The Audit service is intended to provide a high level of confidence in the authenticity of managed digital resources. In other words, it is concerned with verifying the a given unit of digital content conforms to a known, and trusted, state. This is an important consideration in view of the multitudinous threats and risks that digital content is subject to, including media degradation, software or hardware failure, natural disasters, and inadvertent or malicious human behavior.
One of the key assumptions behind the design of the Audit service is that the content that may be subject to periodic fixity verification may be managed in a variety of services and systems, including, but not limited to, Merritt. So an important design decision was to represent the unit of verification (what we refer to as the “item”) by a URL, which can point to an arbitrary web-accessible location. (The service also accepts “file” scheme URLs that reference content on a physically-attached file system.) Each item is associated with a known size and message digest value. Supported digest types include: Adler-32, CRC-32, MD2, MD5, SHA-1, SHA-256, SHA-384, SHA-512,. (UC3 recommends the use of SHA-256, which provides a reasonable balance between computational efficiency and cryptographic security.)
The status of a given item can be reported as:
- Unverified (verification has not yet been attempted)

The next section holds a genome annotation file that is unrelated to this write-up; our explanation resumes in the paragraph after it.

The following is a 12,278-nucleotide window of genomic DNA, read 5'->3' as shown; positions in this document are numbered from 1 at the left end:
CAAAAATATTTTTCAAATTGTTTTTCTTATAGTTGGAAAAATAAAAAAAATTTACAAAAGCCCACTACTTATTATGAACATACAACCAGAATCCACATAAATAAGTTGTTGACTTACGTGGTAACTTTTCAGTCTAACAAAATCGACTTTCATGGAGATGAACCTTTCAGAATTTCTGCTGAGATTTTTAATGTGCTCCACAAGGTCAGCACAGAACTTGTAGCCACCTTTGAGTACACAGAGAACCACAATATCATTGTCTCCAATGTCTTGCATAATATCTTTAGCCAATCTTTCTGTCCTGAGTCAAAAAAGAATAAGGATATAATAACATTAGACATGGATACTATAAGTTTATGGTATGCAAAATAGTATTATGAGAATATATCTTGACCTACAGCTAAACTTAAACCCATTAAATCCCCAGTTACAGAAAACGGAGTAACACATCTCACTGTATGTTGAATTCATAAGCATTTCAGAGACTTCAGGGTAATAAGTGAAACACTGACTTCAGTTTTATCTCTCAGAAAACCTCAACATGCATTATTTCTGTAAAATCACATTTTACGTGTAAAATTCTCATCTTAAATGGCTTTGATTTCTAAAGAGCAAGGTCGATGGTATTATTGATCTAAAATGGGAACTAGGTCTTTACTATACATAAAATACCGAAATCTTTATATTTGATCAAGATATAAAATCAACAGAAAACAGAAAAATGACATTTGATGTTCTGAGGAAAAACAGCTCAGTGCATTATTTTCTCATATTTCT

- Size mismatch
- Digest mismatch
- Unavailable (the item cannot be retrieved via its URL)
At the completion of a full iteration of item verification, UC3 staff will receive a summary of an fixity errors that have been detected. The summary fixity status of all Merritt collections will also be available on the collection landing page in the Merritt UI.
Although the service will be implemented to take advantage of multi-threading, the time to process all items will increase as the number of items increases. Since a complete verification of all items will be a long-running process, service can be suspended and restarted gracefully, to accommodate production backup and maintenance activities.
The campus UC3 partners participating in the webinar engaged in a discussion of the service following the formal presentation. Among the topics discussed were:
- Since items are represented by URLs, the service provides a means for URL link checking as a side effect of fixity verification.
- A comparison of the service with the UMIACS ACE tool being investigated by the UCSD/SDSC Chronopolis service (https://wiki.umiacs.umd.edu/adapt/index.php/Main_Page); The scope of the Merritt service is intentionally simpler than ACE. One of the things that ACE does provide, and that should be added to the Merritt service definition, is a means to verify the stored item information (size and digest values) to guard against verification spoofing in (the unlikely) case of a security breach on UC3 servers.
Other areas in which UC3 is eagerly seeking feedback from the UC3 community are:
- What is the appropriate periodicity for fixity verification?
- What types of reporting is desirable by content owners and curators?
- Are there real use cases for placing content external to Merritt under fixity control?
- Is there an interest in deploying the Fixity service locally on campuses?